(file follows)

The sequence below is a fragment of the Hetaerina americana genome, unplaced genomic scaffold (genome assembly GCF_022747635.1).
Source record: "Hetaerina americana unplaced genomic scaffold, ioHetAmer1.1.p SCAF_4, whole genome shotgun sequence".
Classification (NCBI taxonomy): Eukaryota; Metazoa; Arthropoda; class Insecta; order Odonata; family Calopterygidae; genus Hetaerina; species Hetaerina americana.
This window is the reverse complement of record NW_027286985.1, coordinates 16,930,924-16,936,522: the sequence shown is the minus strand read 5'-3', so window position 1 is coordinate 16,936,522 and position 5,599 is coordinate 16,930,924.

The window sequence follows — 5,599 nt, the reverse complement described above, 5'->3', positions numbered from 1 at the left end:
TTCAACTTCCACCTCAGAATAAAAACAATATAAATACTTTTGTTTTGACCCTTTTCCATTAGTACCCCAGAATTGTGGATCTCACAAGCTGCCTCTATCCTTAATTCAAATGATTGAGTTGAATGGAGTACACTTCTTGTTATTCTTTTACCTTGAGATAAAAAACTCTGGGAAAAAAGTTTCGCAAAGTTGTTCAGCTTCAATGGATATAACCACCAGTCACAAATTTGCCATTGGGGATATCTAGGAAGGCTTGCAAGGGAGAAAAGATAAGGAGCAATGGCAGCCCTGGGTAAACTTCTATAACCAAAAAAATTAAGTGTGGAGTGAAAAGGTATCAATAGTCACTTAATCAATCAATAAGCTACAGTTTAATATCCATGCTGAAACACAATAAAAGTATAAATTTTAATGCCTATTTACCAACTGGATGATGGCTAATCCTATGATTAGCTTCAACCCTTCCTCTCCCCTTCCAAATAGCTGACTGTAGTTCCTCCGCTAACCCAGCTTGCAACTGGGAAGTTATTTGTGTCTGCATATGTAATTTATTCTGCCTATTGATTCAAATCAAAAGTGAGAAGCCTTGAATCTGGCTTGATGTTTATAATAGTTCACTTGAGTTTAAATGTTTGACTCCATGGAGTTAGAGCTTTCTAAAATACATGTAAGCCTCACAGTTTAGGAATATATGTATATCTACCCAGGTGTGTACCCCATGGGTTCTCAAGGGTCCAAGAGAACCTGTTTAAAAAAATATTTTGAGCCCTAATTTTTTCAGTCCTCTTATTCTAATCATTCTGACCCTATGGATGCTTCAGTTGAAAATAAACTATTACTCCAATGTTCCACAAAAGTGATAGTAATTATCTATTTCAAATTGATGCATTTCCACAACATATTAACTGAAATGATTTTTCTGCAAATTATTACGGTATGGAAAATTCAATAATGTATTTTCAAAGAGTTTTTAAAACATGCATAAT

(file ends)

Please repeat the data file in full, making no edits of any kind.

The sequence below is a fragment of the Hetaerina americana genome, unplaced genomic scaffold (genome assembly GCF_022747635.1).
Source record: "Hetaerina americana unplaced genomic scaffold, ioHetAmer1.1.p SCAF_4, whole genome shotgun sequence".
Classification (NCBI taxonomy): Eukaryota; Metazoa; Arthropoda; class Insecta; order Odonata; family Calopterygidae; genus Hetaerina; species Hetaerina americana.
This window is the reverse complement of record NW_027286985.1, coordinates 16,930,924-16,936,522: the sequence shown is the minus strand read 5'-3', so window position 1 is coordinate 16,936,522 and position 5,599 is coordinate 16,930,924.

The window sequence follows — 5,599 nt, the reverse complement described above, 5'->3', positions numbered from 1 at the left end:
TTCAACTTCCACCTCAGAATAAAAACAATATAAATACTTTTGTTTTGACCCTTTTCCATTAGTACCCCAGAATTGTGGATCTCACAAGCTGCCTCTATCCTTAATTCAAATGATTGAGTTGAATGGAGTACACTTCTTGTTATTCTTTTACCTTGAGATAAAAAACTCTGGGAAAAAAGTTTCGCAAAGTTGTTCAGCTTCAATGGATATAACCACCAGTCACAAATTTGCCATTGGGGATATCTAGGAAGGCTTGCAAGGGAGAAAAGATAAGGAGCAATGGCAGCCCTGGGTAAACTTCTATAACCAAAAAAATTAAGTGTGGAGTGAAAAGGTATCAATAGTCACTTAATCAATCAATAAGCTACAGTTTAATATCCATGCTGAAACACAATAAAAGTATAAATTTTAATGCCTATTTACCAACTGGATGATGGCTAATCCTATGATTAGCTTCAACCCTTCCTCTCCCCTTCCAAATAGCTGACTGTAGTTCCTCCGCTAACCCAGCTTGCAACTGGGAAGTTATTTGTGTCTGCATATGTAATTTATTCTGCCTATTGATTCAAATCAAAAGTGAGAAGCCTTGAATCTGGCTTGATGTTTATAATAGTTCACTTGAGTTTAAATGTTTGACTCCATGGAGTTAGAGCTTTCTAAAATACATGTAAGCCTCACAGTTTAGGAATATATGTATATCTACCCAGGTGTGTACCCCATGGGTTCTCAAGGGTCCAAGAGAACCTGTTTAAAAAAATATTTTGAGCCCTAATTTTTTCAGTCCTCTTATTCTAATCATTCTGACCCTATGGATGCTTCAGTTGAAAATAAACTATTACTCCAATGTTCCACAAAAGTGATAGTAATTATCTATTTCAAATTGATGCATTTCCACAACATATTAACTGAAATGATTTTTCTGCAAATTATTACGGTATGGAAAATTCAATAATGTATTTTCAAAGAGTTTTTAAAACATGCATAAT